"We're in the midst of one of the largest West Nile virus outbreaks ever seen in the United States," said Dr. Lyle Petersen of the Centers for Disease Control and Prevention (CDC), during a telebriefing Wednesday to provide an update on the West Nile outbreak based on reports from state health departments.
Texas has reported the most cases, however, 47 states, including Massachusetts, have reported West Nile virus infections in people, birds or mosquitoes, the update said. Alaska, Hawaii, and Vermont have not reported any cases.
In Massachusetts, so far this year 119 mosquito pools have tested positive for West Nile, according to the state, and there has been .
According to the CDC update, 1,118 cases of West Nile virus disease in people have been reported. Forty-one of those cases resulted in death.
"These 1,118 cases and 41 deaths identified thus far in 2012 are the highest numbers of West Nile virus disease cases reported to CDC through the third week in August since West Nile virus was first detected in the United States in 1999. In comparison, one month ago, there were only 25 people with West Nile virus disease reported to the CDC," the update said.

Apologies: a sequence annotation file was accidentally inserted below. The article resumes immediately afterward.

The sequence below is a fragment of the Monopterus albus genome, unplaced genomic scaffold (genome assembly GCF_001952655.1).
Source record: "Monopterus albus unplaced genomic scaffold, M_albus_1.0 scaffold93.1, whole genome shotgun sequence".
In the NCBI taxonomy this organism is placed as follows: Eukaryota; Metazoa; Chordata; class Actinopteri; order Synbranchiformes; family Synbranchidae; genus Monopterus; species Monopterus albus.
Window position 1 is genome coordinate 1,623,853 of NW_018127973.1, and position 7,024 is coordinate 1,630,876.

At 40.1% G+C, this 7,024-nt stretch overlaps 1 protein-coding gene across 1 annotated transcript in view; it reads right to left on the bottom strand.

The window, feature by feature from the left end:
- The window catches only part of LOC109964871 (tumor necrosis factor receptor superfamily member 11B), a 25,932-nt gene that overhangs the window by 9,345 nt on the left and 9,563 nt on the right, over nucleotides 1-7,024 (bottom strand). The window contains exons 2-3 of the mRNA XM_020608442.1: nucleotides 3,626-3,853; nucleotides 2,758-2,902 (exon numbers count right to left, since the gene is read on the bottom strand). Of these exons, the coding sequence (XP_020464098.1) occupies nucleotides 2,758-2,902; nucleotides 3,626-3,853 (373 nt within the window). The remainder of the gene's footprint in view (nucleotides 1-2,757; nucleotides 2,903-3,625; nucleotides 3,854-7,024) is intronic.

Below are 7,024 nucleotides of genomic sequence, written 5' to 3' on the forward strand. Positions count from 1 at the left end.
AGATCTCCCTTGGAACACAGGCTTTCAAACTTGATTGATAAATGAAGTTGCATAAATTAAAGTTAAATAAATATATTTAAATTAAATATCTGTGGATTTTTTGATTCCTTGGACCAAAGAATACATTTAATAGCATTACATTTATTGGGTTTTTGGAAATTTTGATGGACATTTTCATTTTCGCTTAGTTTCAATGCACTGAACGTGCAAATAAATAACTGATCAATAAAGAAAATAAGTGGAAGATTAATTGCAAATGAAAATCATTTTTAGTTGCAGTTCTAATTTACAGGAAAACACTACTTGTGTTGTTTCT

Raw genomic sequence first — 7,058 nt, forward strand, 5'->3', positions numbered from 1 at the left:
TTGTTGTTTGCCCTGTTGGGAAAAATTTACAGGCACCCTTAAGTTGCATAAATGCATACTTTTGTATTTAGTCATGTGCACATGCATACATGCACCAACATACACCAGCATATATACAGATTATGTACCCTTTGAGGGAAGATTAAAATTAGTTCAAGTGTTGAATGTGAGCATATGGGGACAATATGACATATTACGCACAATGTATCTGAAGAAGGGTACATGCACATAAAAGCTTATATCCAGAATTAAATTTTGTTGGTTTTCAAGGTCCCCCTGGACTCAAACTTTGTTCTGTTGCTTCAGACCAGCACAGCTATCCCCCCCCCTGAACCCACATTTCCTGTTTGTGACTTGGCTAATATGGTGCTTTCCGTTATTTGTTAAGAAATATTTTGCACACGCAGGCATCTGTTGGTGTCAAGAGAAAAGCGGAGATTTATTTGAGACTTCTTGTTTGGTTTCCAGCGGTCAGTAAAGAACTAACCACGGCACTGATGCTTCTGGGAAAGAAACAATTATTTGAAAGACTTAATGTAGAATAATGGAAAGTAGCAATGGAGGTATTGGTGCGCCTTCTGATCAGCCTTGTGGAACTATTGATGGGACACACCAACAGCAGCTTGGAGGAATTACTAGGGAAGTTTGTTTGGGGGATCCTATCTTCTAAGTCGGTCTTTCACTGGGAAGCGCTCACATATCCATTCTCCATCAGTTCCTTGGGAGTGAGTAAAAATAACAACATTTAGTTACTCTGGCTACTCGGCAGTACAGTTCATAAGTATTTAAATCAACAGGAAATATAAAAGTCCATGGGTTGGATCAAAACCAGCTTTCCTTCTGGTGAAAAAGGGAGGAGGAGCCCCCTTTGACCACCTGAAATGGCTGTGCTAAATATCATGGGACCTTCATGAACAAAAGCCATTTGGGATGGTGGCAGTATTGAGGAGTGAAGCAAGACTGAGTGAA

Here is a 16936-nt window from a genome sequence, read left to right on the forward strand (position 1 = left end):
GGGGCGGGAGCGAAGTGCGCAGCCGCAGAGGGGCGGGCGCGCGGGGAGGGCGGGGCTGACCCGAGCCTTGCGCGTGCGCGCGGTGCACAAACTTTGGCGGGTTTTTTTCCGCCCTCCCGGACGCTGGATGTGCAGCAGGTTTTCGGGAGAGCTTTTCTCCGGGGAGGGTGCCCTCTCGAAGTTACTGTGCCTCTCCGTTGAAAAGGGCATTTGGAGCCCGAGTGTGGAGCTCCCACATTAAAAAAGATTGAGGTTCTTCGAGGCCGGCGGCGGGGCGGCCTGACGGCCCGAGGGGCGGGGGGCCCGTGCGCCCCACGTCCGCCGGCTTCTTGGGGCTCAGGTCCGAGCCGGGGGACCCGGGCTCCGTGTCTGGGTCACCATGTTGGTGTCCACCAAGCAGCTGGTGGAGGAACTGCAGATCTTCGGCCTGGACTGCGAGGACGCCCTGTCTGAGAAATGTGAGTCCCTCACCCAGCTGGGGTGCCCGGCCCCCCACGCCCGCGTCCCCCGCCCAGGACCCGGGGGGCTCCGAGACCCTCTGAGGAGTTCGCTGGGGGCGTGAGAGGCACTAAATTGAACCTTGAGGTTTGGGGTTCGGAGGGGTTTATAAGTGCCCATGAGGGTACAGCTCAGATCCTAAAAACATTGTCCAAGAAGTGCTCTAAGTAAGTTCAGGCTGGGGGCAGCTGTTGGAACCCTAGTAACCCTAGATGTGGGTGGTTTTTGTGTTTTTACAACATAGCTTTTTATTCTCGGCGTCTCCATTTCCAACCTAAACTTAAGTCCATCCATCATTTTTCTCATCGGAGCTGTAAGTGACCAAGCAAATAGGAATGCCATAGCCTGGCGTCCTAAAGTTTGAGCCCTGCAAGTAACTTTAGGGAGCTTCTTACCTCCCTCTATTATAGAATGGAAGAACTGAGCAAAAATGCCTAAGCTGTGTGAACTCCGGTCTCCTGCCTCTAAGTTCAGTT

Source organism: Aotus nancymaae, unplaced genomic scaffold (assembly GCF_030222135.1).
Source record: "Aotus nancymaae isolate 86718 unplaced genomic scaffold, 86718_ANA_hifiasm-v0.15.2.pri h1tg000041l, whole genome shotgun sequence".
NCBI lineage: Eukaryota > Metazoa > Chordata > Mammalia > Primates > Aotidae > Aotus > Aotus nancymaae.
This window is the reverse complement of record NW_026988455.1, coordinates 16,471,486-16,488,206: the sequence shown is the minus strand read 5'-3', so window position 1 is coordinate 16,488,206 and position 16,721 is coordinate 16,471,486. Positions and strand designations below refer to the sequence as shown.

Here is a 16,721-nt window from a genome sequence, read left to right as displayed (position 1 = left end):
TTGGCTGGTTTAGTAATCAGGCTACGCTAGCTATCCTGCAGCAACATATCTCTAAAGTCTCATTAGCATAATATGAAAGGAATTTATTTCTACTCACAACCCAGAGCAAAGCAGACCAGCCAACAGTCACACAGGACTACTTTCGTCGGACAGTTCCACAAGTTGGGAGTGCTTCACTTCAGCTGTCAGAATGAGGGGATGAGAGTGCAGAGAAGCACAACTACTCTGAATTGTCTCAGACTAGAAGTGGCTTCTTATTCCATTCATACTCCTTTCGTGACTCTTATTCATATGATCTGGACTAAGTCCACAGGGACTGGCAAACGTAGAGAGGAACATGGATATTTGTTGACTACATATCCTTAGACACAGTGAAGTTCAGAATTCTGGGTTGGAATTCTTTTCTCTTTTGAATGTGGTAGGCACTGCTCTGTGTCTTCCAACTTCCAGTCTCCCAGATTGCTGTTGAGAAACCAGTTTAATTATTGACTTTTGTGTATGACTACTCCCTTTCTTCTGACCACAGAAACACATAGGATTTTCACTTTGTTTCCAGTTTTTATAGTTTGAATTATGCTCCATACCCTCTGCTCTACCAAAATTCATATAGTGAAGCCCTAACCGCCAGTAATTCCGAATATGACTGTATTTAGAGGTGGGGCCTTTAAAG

People who could potentially have the West Nile virus are asked not to give blood to prevent spreading the disease. It takes about two weeks before seeing visible signs of the virus.
According to the update, it is unclear as to why there are more cases this year.
A mosquito with the in early August. The entire town was to control mosquitoes shortly after the mosquito was found.
The update encourages people to protect themselves from mosquito bites by:
- Using insect repellents when outdoors and wear long sleeves and pants
- Install screens on windows and doors and repairs holes
- Use air conditioning
- Empty standing water from things like gutters, birdbaths, flower pots, etc.
- Support your local mosquito control program
What do you think about this? Are health departments doing enough to keep the outbreak under control? Let us know in the comments section.